Activity by Juvenile Office rises slightly in 2017
Types of offenses similar to 2016, adoptions rise
A 13 percent increase in referrals in 2017 boosted the number of cases handled by the Juvenile Office for the 39th Judicial Circuit, making up half of the 24 percent drop in referrals between 2015 and 2016.
Chief Juvenile Officer Jill Braden said overall the case load handled by her staff remained fairly constant, though there were several notable shifts in the types of cases handled.
Assault cases, for example, totaled 81, continuing to rise for the fourth consecutive year. Braden said most assault cases stem from incidents at school. Much of that number reflects bullying, which has not declined.
The second-highest number of cases worked in the year fell under substance abuse. The 57 referrals reflected a 54 percent increase, bumping it over sexual offenses. The total was one below the 2015 count, the only years since 2011 the count even approached that year’s sum of 65.
Braden credited the shift to youth having greater access to controlled substances.
“Juveniles could go to school at any time and get drugs, especially prescription drugs,” Braden said. “It’s just what kids can get their hands on. They don’t seem to be too picky.”
Braden viewed marijuana as a continuing problem, one that is easily accessible and could be considered a gateway drug to more dangerous substances, just as alcohol or prescription drugs can be.
In many cases, the drugs are found on the juveniles. Some referrals come from parents, many from school counselors reporting erratic behavior by juveniles who have consumed drugs. Braden said stealing drugs is not the major source.
“Any drug is dangerous for a juvenile,” Braden said. “Adults don’t need them. Juveniles sure don’t.”
The brightest spot on the annual report came in the 26 percent drop in sexual offenses. The 46 cases reported was the lowest in three years, since the 42 in 2014, and had fallen from the 60’s range.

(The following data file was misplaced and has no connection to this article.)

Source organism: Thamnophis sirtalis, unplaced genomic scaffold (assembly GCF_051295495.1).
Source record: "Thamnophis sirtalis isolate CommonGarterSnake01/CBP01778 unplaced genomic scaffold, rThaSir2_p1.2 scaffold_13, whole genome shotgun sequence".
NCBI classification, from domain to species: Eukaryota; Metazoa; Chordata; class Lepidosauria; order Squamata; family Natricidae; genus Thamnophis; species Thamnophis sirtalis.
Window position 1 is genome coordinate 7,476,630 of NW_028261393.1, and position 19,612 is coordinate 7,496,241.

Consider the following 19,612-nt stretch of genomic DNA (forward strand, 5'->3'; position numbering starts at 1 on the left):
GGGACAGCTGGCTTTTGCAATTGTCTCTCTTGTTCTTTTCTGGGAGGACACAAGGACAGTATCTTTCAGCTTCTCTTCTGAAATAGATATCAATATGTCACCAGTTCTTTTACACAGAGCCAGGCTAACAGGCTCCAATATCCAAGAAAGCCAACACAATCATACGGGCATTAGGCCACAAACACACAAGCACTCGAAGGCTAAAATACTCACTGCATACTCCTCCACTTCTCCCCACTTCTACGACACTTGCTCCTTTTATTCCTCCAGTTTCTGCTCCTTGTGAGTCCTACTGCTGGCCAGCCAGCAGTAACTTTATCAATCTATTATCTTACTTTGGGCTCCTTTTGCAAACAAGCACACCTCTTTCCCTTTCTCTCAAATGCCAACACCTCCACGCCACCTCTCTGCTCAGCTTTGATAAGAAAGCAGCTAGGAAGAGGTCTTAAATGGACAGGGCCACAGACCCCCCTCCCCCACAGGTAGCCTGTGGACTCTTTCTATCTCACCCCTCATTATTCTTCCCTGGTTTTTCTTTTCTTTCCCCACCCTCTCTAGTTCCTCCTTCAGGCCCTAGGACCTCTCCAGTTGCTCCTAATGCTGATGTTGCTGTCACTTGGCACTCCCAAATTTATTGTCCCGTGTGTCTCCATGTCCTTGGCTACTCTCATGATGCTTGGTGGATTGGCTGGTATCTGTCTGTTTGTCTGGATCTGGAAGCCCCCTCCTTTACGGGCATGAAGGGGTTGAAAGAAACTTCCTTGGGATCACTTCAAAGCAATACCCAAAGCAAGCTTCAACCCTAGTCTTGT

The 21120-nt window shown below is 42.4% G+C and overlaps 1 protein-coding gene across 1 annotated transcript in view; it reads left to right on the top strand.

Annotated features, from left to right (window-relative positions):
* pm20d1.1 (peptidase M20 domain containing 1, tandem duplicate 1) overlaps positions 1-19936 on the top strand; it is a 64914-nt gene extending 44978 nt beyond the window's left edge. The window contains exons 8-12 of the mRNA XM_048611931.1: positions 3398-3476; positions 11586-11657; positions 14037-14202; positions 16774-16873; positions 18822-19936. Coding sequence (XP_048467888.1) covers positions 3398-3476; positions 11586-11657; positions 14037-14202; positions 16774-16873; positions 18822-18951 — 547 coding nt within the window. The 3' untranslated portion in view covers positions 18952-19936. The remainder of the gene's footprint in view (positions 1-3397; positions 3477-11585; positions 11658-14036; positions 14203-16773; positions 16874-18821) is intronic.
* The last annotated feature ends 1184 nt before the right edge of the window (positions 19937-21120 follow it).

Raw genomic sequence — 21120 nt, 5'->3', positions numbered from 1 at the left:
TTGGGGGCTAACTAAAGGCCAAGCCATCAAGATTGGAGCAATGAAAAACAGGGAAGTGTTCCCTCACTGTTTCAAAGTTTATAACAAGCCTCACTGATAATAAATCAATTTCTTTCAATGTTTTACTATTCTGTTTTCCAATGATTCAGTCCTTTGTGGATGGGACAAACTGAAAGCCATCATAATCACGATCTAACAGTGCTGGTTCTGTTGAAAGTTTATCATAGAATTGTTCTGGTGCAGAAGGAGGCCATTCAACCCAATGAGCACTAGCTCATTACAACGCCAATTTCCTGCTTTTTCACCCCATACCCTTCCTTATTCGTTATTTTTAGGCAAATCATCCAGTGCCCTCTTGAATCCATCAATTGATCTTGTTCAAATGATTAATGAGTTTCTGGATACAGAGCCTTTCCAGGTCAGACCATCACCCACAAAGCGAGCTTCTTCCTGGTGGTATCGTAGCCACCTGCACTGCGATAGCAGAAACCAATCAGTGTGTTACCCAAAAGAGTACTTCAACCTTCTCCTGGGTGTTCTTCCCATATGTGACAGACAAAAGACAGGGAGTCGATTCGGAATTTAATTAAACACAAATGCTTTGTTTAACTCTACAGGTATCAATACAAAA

“Parents are more aware of what’s going on, especially on phones and things on computers,” Braden said.
Much of the sexual offenses in recent years have stemmed from teens exchanging sexually explicit photographs that have been passed to others, creating a wide range of embarrassing situations and exploitation, Braden said.
Another positive trend surfaced in the stealing reports, down to 36, a drop of four cases from the previous year but down significantly from 60 incidents in 2012. Stealing, like property damage, Braden noted, has in many years spiked due to the activity of the few individuals. She looked at the lower number as a positive trend.
Other types of referrals included:
• Harassment, again stemming from bullying at school, 13 (+3).
• Burglaries, 9 (-2), “Not a huge issue for this area,” Braden observed.
• Trespassing, 5 (-3).
• Burning/exploding, 4 (+4).
• Weapons, 1 (-2).
In reviewing status offenses, Braden noted the number of children classified as “beyond parental control” jumped to 60, up 25 percent for the largest sum in seven years.
“I think teens are always trying to push the envelope,” Braden said. “It’s sometimes difficult for parents to deal with that.”
For the third year in a row, the high number of status offenses fell under mental health issues. The 78 cases in 2017 matched the count in 2015. Cases have run in the 70’s three years in a row.
“Some of that comes from drug use, some of it is hereditary,” Braden said. “You can’t always diagnose it. We’re limited to the services we have. The Clark [Community Mental Health] Center has number limits. They do a good job. It’s just a matter of them being able to meet the needs. Other agencies help as well. These cases need counseling, therapy and family treatment.”